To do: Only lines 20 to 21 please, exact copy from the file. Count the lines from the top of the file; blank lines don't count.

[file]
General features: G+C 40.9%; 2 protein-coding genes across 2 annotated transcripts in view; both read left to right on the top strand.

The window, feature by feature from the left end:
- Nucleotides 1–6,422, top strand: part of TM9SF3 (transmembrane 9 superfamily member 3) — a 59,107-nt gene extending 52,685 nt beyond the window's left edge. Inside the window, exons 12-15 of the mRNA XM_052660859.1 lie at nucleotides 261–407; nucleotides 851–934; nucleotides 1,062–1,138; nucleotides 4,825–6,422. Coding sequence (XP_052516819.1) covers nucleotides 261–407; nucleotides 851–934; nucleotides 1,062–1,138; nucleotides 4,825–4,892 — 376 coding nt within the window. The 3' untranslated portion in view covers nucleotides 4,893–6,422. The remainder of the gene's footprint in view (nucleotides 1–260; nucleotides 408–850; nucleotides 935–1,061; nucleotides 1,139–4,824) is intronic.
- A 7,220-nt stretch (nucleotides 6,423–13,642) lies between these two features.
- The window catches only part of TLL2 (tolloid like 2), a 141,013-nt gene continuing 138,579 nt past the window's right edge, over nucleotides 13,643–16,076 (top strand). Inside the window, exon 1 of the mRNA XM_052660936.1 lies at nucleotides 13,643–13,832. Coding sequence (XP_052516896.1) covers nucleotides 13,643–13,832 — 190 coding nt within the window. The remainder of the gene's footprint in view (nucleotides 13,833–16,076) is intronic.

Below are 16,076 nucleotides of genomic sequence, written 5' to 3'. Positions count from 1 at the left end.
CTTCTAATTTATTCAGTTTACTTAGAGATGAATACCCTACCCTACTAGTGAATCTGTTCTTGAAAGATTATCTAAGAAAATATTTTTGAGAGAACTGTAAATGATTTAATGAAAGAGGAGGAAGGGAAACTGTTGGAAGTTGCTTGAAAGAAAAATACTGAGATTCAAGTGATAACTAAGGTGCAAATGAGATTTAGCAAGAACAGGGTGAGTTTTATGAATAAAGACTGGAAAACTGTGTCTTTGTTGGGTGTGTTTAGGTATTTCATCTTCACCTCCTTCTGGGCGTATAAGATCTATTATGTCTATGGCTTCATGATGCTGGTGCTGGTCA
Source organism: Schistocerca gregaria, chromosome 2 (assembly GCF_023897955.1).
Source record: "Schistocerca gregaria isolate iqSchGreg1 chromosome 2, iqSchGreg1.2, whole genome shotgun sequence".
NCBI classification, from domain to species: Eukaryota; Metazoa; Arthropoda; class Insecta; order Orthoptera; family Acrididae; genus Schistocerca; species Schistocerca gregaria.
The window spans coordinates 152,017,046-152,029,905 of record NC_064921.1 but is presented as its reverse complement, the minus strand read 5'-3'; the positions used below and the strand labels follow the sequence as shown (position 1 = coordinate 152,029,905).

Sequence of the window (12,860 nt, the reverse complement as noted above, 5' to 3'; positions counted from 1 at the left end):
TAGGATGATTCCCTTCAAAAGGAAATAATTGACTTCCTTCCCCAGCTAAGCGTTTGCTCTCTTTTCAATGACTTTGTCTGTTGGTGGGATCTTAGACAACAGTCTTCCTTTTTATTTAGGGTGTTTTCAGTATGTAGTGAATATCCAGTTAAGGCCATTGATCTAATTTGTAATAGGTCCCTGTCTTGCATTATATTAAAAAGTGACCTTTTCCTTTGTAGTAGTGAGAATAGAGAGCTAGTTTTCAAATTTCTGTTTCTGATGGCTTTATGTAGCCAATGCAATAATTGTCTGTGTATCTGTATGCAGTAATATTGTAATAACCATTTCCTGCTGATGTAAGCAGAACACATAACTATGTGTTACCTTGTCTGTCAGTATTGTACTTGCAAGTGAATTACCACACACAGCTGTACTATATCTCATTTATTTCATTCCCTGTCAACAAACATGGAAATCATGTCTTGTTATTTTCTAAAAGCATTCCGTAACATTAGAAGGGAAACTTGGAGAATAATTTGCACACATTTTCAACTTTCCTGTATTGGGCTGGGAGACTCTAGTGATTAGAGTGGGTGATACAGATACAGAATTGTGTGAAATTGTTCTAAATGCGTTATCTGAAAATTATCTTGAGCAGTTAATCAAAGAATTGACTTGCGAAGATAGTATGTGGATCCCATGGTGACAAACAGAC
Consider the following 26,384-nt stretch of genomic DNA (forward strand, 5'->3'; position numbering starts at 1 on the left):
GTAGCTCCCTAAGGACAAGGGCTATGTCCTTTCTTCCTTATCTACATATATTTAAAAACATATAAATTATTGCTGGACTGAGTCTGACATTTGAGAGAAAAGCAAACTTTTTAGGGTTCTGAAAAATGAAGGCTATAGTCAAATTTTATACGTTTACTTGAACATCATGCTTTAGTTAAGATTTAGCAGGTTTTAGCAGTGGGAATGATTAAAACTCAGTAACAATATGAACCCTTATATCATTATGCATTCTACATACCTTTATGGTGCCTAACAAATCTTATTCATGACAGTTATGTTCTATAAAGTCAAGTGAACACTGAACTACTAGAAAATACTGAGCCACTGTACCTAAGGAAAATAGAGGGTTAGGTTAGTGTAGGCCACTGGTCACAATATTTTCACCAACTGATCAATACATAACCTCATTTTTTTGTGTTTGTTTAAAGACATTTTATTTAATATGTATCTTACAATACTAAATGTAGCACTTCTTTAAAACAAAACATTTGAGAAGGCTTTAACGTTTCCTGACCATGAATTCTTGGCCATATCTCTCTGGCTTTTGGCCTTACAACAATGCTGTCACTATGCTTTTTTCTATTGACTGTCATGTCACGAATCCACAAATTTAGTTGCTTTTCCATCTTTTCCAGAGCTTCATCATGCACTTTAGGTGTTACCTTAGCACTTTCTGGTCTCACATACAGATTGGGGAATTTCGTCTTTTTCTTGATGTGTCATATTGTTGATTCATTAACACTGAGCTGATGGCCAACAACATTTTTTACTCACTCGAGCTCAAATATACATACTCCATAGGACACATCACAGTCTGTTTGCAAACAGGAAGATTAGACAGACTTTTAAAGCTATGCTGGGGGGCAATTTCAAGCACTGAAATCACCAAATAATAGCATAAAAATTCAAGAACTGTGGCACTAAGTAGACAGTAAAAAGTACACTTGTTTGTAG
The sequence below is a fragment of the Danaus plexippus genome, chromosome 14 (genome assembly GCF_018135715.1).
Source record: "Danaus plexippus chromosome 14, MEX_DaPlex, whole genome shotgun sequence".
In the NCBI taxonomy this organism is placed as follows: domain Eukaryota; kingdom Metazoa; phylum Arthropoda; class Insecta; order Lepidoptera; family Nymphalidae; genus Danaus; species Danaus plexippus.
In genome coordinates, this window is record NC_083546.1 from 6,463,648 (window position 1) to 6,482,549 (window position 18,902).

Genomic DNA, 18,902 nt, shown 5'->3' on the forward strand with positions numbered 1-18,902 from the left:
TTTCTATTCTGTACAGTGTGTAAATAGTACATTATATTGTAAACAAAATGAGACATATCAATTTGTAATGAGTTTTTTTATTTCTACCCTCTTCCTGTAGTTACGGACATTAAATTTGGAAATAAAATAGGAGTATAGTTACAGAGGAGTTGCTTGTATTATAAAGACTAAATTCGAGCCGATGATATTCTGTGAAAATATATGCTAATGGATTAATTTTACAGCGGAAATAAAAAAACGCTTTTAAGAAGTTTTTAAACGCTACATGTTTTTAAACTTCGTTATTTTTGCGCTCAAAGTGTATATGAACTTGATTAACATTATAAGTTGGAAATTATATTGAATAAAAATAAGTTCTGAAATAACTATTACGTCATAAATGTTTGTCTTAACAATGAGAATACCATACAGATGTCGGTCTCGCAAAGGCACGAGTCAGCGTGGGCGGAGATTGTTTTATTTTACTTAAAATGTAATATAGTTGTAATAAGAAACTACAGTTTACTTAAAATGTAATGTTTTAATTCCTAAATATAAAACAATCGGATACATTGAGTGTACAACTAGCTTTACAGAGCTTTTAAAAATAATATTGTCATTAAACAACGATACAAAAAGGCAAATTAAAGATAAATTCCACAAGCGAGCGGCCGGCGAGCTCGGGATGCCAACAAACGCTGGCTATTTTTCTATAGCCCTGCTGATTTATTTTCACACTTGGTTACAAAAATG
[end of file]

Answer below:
Genomic DNA, 18,902 nt, shown 5'->3' on the forward strand with positions numbered 1-18,902 from the left:
TTTCTATTCTGTACAGTGTGTAAATAGTACATTATATTGTAAACAAAATGAGACATATCAATTTGTAATGAGTTTTTTTATTTCTACCCTCTTCCTGTAGTTACGGACATTAAATTTGGAAATAAAATAGGAGTATAGTTACAGAGGAGTTGCTTGTATTATAAAGACTAAATTCGAGCCGATGATATTCTGTGAAAATATATGCTAATGGATTAATTTTACAGCGGAAATAAAAAAACGCTTTTAAGAAGTTTTTAAACGCTACATGTTTTTAAACTTCGTTATTTTTGCGCTCAAAGTGTATATGAACTTGATTAACATTATAAGTTGGAAATTATATTGAATAAAAATAAGTTCTGAAATAACTATTACGTCATAAATGTTTGTCTTAACAATGAGAATACCATACAGATGTCGGTCTCGCAAAGGCACGAGTCAGCGTGGGCGGAGATTGTTTTATTTTACTTAAAATGTAATATAGTTGTAATAAGAAACTACAGTTTACTTAAAATGTAATGTTTTAATTCCTAAATATAAAACAATCGGATACATTGAGTGTACAACTAGCTTTACAGAGCTTTTAAAAATAATATTGTCATTAAACAACGATACAAAAAGGCAAATTAAAGATAAATTCCACAAGCGAGCGGCCGGCGAGCTCGGGATGCCAACAAACGCTGGCTATTTTTCTATAGCCCTGCTGATTTATTTTCACACTTGGTTACAAAAATG